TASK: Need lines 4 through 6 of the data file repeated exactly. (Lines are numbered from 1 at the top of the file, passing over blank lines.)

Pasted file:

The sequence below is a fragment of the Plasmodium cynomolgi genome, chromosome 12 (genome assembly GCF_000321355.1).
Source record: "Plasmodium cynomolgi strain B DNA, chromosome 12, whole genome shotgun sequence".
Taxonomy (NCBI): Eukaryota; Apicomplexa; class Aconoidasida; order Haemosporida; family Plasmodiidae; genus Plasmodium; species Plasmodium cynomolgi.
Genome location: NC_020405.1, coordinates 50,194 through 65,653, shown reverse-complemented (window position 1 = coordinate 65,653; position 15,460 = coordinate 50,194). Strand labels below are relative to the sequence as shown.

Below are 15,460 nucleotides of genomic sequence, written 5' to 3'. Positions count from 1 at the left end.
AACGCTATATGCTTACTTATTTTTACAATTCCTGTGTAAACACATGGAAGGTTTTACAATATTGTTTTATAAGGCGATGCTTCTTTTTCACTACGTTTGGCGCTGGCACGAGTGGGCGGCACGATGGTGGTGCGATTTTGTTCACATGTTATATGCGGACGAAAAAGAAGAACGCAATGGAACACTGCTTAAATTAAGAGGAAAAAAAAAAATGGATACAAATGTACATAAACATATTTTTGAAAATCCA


Genome location: NC_020405.1, coordinates 50,194 through 65,653, shown reverse-complemented (window position 1 = coordinate 65,653; position 15,460 = coordinate 50,194). Strand labels below are relative to the sequence as shown.

Below are 15,460 nucleotides of genomic sequence, written 5' to 3'. Positions count from 1 at the left end.
AACGCTATATGCTTACTTATTTTTACAATTCCTGTGTAAACACATGGAAGGTTTTACAATATTGTTTTATAAGGCGATGCTTCTTTTTCACTACGTTTGGCGCTGGCACGAGTGGGCGGCACGATGGTGGTGCGATTTTGTTCACATGTTATATGCGGACGAAAAAGAAGAACGCAATGGAACACTGCTTAAATTAAGAGGAAAAAAAAAAATGGATACAAATGTACATAAACATATTTTTGAAAATCCA